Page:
Obituary: Passing of Prof. Lawrence Stager

Shalom Berger's picture

H-Judaic mourns the passing of Prof. Lawrence Stager (1943-2017), Dorot Professor of the Archaeology of Israel (emeritus) at Harvard University and Director of the Harvard Semitic Museum.  Best known for his pathbreaking work on Ashkelon. he also co-authored LIFE in BIBLICAL ISRAEL and many scholarly articles.  He is remembered as both a great scholar and a great teacher, and was widely respected in Israel. as well as in the US.
The following biography was published in 2014 by Harvard University:
>  Lawrence (“Larry”) Stager was born January 5, 1943, on a farm near Dunkirk, Ohio. He is the first in his family to go to college. He chose Harvard College, graduating in archaeology and history of the Ancient Near East with a B.A. magna cum laude in 1965. He continued his studies there under the tutelage of G. Ernest Wright and Frank Moore Cross, among others, earning his M.A. in 1972 and his Ph.D. (‘with distinction”) in 1975, with a dissertation dealing with desert farming. He went on to teach SyroPalestinian Archaeology at the Oriental Institute of the University of Chicago from 1973-1985, before returning to Harvard to an endowed chair, as the inaugural Dorot Professor of the Archaeology of Israel, and Director of the Semitic Museum. He retired in 2012, after 40 years of teaching, and serving as primary director of over fifty doctoral students and their dissertations. His field research and writing have focused on Canaanites, Phoenicians, Philistines, and Israelites.
Since 1965 Stager has been active in archaeological fieldwork in the the Levant and the Mediterranean: he was co-director with Anita Walker of the excavations at Idalion, Cyprus. He then turned his attention farther west, directing the Punic Project at Carthage from 1975-1980, with excavations at the Commercial Port and in the Tophet. And for the last 25 years he has directed and recently co-directed with Daniel Master the Leon Levy Expedition to Ashkelon, Israel. Among his popular works is the award-winning Life in Biblical Israel (co-authored with Philip King) and Ashkelon Discovered (from the Bronze Age through the Medieval Period). Ashkelon 3: The Seventh Century B.C. won the Levi-Sala Book Prize, for best final excavation report on a site in Israel. This is one of a projected twelve-volume series of technical reports, of which volumes 5, 6, and 7 will go to press by the end of this calendar, as will the final report dealing with the Tophet of Carthage.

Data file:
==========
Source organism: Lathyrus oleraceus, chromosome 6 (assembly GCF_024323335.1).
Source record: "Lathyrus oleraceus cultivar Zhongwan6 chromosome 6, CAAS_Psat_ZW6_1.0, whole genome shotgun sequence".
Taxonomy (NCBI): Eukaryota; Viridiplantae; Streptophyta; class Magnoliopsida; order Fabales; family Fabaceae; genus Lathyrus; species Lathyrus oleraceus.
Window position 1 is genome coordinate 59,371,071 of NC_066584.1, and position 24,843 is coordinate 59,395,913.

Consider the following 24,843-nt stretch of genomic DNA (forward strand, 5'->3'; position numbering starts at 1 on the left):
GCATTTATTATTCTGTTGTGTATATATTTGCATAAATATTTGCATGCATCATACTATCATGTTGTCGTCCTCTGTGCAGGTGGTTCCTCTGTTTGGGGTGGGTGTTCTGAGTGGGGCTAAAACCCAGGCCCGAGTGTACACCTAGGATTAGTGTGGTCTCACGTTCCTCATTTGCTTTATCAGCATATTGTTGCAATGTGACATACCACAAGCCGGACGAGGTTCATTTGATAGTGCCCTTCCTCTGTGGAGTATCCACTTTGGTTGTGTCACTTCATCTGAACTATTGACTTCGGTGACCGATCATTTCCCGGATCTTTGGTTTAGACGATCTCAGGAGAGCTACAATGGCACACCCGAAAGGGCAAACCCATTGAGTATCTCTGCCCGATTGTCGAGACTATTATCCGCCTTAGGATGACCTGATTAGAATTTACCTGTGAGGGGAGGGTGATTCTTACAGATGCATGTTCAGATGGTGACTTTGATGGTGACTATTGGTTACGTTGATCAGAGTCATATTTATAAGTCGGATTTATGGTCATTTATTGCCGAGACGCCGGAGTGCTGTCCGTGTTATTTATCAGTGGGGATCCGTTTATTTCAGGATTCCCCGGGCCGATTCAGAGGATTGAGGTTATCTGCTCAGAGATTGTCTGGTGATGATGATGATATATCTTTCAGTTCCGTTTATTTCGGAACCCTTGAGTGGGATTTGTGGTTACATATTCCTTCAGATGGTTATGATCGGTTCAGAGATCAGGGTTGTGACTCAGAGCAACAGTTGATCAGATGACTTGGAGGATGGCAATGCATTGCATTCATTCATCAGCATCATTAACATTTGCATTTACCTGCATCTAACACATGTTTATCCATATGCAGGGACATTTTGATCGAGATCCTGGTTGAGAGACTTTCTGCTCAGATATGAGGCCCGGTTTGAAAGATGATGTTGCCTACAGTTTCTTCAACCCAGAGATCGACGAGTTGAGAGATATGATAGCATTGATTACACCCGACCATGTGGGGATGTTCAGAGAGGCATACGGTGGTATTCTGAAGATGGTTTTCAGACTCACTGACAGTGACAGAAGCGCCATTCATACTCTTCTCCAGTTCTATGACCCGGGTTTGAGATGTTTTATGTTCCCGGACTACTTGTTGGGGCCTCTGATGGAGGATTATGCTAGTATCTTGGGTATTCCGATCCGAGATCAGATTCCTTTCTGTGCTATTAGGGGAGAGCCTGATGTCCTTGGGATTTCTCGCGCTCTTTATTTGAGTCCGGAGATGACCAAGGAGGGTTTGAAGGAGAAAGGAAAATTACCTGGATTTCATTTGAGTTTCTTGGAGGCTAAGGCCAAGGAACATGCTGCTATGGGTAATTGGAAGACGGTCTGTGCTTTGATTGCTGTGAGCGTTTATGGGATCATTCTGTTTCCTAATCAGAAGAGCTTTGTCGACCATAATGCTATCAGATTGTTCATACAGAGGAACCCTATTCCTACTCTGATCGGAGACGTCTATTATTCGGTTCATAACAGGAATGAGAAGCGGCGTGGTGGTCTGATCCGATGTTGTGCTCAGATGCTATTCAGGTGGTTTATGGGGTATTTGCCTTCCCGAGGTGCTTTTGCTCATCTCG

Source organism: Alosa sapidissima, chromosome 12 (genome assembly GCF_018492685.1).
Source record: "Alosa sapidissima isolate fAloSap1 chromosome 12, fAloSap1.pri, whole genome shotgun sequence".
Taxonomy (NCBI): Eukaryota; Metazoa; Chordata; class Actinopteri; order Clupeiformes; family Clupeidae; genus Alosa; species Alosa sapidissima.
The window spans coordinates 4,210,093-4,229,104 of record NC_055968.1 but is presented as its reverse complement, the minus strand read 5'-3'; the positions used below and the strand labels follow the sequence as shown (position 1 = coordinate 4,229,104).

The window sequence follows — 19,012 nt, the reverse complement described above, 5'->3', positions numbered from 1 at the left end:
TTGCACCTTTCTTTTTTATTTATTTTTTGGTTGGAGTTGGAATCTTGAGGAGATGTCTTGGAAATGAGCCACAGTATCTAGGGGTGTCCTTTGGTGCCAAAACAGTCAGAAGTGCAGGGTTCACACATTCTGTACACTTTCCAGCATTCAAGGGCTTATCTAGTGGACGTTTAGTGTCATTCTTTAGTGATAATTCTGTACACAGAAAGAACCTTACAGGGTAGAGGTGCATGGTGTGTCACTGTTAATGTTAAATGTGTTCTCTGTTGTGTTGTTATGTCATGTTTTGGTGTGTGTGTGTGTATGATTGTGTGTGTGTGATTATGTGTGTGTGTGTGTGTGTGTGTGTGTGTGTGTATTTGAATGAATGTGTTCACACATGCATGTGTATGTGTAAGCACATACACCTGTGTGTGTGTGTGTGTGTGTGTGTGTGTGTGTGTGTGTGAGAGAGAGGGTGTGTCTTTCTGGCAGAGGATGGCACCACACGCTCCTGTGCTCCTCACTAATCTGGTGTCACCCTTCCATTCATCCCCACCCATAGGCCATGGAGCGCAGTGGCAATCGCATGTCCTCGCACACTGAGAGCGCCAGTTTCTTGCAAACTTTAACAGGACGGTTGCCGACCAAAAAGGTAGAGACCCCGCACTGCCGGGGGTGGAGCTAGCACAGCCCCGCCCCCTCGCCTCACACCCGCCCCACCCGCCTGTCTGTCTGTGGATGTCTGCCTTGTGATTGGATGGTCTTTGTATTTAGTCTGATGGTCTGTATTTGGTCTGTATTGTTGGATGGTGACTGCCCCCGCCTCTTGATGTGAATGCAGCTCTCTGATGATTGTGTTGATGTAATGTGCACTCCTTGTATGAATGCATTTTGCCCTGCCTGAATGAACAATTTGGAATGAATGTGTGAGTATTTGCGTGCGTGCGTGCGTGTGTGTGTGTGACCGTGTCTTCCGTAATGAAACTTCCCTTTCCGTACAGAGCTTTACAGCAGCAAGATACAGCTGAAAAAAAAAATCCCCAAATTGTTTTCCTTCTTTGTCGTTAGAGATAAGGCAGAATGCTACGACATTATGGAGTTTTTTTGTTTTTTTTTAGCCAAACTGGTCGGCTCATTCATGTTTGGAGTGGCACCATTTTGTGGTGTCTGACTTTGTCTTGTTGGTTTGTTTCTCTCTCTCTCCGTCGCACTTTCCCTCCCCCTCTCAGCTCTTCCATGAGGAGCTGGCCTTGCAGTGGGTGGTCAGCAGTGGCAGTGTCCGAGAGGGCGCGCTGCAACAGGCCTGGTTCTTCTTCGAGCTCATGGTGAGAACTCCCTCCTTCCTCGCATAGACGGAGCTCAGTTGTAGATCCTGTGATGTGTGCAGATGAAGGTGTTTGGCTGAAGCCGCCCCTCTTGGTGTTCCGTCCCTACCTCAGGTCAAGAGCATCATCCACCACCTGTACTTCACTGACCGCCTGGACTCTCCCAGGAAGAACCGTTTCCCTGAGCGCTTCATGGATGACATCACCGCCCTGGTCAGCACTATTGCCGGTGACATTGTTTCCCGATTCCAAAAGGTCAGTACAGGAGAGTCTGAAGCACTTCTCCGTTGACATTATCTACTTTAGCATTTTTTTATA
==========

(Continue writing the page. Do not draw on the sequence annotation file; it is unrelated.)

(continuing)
In 1999 Stager teamed up with Robert Ballard on a seaborne excursion that discovered by remote sensing and robotics two Phoenician shipwrecks, swamped in the deep-sea ca. 750 B.C., carrying cargo of over 800 wine amphoras being shipped from Tyre to Egypt. This amazing discovery appears as a National Geographic Society video entitled “Lost Ships of the Mediterranean.” Stager elaborated an economic model for commercial maritime kingdoms in contrast to the land-based agrarian ones in a paper entitled “Port Power in the Early and the Middle Bronze Age,” and has successfully applied it to later periods, including Phoenician ports in the Mediterranean and the Atlantic.
In his synthesis of Israelite society, he studied this land-locked culture in its physical setting in the highlands, its livelihood as kin-based agro-pastoral villages, its houses and family structures, and its demographic features in a pioneering article entitled “The Archaeology of the Family in Ancient Israel,” the most frequently cited and downloaded article published by the Bulletin of the American Schools of Oriental Research. Stager gave the Schweich Lectures; his subject, “Ashkelon: Seaport of the Canaanites and the Philistines,” to be published next year as a monograph of the British Academy.
He was recently named a Corresponding Member of the Austrian Academy of Sciences. In 2008 he was honored with a Festchrift of 50 essays, Exploring the Longue Duree (ed. J. David Schloen). The essays cover an array of topics reflecting the wide range of Stager’s intellectual interests, especially ancient economies and societies.
Deepest condolences to the Stager Family.

Chair H-Judaic